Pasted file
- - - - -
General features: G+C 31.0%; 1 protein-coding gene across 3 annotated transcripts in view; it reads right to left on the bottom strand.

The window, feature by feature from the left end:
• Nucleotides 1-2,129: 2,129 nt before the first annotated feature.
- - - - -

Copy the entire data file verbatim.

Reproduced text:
General features: G+C 31.0%; 1 protein-coding gene across 3 annotated transcripts in view; it reads right to left on the bottom strand.

The window, feature by feature from the left end:
• Nucleotides 1-2,129: 2,129 nt before the first annotated feature.